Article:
In musical news, I finished another set of lyrics for the IHML, and I worked on some new Parks & Recreation songs. I'm also working on a new design for the Reclinerland website. I'd like to have finished more of the music for the IHML songs, but my attention is taken up by other things at the piano. I've got to do transcriptions for my lessons, and work continues on my solo recital arrangements. That means memorizing and being able to solo over the chords in four jazz songs. So that's pretty much all I have time for on the piano. I'll continue to work on lyrics and melodies until summer probably, when I'll be free to get into the piano arrangements. I want to have the album finished by the end of the summer. Do you think I can do it? 8 more songs in six months? We'll see. I've been getting inspired to go out and do some solo shows again, too, speaking of it. This probably was brought about by my whole "what am I going to do when school's out" thing, but nonetheless, I have my first show by myself behind an acoustic guitar in May. How will it feel? Good, I suspect. I saw some friends of mine play solo acoustic at the Dunes on Friday, and I really got the itch.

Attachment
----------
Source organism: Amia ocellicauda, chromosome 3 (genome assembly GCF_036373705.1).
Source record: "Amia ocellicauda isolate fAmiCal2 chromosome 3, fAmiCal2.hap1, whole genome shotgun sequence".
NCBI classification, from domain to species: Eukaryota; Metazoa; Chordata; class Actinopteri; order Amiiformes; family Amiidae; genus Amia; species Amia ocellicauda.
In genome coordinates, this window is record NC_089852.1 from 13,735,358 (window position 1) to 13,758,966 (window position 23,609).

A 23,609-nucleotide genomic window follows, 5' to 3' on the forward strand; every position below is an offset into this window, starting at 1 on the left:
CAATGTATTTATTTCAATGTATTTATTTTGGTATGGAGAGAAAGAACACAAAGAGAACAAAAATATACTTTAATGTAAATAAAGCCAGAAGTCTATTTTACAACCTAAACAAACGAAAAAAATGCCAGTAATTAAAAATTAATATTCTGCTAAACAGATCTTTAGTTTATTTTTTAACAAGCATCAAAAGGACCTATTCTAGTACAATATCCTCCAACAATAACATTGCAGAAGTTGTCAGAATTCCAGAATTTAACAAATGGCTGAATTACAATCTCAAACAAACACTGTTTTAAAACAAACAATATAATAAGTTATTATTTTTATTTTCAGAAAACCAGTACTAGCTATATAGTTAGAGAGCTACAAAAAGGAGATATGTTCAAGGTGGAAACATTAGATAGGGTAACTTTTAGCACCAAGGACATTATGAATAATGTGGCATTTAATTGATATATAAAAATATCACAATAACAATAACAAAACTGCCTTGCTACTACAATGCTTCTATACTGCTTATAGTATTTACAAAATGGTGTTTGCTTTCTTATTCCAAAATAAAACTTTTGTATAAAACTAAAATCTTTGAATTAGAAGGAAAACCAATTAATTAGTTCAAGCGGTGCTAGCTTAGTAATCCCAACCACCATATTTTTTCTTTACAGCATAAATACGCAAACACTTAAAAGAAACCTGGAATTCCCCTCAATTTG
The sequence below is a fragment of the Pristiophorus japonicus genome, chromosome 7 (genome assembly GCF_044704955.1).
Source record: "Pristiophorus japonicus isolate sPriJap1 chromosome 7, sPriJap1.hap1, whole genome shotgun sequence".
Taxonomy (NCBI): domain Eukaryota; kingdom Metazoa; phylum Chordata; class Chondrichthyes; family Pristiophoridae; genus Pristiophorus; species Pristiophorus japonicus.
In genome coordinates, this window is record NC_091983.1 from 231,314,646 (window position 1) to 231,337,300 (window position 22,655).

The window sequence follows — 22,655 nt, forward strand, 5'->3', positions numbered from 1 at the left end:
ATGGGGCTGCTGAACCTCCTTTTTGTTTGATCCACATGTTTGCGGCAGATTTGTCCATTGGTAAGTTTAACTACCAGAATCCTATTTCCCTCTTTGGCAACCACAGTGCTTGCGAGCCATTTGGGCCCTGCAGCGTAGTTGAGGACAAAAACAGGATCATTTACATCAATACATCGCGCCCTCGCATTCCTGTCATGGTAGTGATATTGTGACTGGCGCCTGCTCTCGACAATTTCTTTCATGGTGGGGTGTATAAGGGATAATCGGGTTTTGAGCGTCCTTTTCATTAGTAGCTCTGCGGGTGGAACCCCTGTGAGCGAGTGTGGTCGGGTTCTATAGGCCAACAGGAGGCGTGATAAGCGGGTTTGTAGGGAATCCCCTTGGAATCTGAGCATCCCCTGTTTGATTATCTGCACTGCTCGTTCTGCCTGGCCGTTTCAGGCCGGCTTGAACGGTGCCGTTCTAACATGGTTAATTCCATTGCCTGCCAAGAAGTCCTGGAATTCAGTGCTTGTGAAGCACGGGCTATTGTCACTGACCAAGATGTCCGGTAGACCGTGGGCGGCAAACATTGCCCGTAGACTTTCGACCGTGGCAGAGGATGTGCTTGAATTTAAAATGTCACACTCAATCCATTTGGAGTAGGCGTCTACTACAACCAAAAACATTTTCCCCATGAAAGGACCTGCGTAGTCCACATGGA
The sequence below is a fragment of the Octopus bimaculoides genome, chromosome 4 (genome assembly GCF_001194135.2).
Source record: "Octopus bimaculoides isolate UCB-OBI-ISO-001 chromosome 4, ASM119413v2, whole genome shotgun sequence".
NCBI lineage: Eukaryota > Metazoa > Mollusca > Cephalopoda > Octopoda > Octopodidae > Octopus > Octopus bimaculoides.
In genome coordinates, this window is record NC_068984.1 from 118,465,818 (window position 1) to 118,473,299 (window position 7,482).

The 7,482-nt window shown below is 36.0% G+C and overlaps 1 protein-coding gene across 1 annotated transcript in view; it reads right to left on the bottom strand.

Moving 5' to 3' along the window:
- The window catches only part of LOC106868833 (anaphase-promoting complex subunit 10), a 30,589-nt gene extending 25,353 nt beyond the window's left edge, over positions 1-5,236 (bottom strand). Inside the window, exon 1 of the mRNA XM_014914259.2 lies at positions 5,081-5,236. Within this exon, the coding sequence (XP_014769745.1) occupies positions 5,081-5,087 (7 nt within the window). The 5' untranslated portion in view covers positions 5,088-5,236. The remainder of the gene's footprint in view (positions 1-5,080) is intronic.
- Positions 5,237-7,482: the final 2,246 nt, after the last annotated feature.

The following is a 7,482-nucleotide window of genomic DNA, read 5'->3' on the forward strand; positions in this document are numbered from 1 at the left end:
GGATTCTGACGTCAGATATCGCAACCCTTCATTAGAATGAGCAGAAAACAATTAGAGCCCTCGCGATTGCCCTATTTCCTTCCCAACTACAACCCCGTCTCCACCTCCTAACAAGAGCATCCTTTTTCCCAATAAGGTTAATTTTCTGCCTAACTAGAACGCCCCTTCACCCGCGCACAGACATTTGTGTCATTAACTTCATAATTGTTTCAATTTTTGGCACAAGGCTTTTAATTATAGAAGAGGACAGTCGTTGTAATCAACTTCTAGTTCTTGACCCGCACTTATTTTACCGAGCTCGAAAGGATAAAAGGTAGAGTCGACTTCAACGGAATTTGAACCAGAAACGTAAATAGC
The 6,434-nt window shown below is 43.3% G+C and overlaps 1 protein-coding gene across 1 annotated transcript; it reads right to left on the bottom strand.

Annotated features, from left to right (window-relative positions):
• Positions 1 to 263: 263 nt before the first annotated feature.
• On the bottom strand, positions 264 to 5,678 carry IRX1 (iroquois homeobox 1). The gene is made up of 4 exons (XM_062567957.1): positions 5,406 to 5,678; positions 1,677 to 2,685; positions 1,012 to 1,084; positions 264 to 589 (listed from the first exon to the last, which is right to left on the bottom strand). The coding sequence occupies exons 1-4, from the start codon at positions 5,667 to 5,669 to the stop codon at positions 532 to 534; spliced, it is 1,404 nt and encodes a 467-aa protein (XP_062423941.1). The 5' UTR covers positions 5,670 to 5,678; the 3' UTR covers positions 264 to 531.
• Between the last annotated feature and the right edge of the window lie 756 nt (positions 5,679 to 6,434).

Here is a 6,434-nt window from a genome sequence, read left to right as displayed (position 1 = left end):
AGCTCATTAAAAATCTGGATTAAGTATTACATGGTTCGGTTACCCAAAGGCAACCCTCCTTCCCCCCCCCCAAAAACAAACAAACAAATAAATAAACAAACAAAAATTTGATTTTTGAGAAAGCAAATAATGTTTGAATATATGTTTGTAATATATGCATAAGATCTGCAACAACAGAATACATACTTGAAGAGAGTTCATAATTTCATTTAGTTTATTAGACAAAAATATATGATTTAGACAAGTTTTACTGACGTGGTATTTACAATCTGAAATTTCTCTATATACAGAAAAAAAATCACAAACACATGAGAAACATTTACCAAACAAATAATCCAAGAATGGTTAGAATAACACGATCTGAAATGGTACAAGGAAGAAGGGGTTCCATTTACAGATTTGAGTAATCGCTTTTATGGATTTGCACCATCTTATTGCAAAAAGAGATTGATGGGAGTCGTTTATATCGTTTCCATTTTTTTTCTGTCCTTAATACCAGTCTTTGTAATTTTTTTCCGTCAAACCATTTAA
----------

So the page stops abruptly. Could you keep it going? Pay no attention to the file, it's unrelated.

Oh, one last thing. I'm excited because a friend of mine got into the Portland Biennial. Actually, three friends of mine did. But this friend concerns me particularly because her artwork involves me! She did this really cool installation about a composer she invented. The composer supposedly lived in Russia and was a woman named Viviana Spokoinovich or something like that. The exhibit consists of a glass case with varioius artifacts from the composer's life, including some letters, her writing tools and whatnot. There's even a manuscript page with one of the composer's compositions in her own hand scrawled upon it. Well, the whole thing is made up, of course, and the music was written by me. In fact, two of the songs for the IHML came from that project, most especially the song Up On The Orange Moon. The exhibit even contains this pair of headphones, and you can listen to the songs that the composer (acutally that I) wrote. When you put on the headphones, you'll hear me singing "Lu lu lu" on the guitar. You'll also hear a piano piece I wrote especially for the piece. I even copied out the manuscript page by hand on old brown paper to make it look really authentic. It was awesome. It was kind of like the IHML 3D. So I'm thrilled to be a part of a real art installation! If you're in Portland during the biennial, and you plan on going, please please please stop by and see the piece by Mariana Tres. It's good work. Also, Brad Atkins, another friend of mine has a piece that's cheeky as usual. So go to that too.

Well, it's Sunday night, so I should get going. I'm writing this from a pub. It's smoky!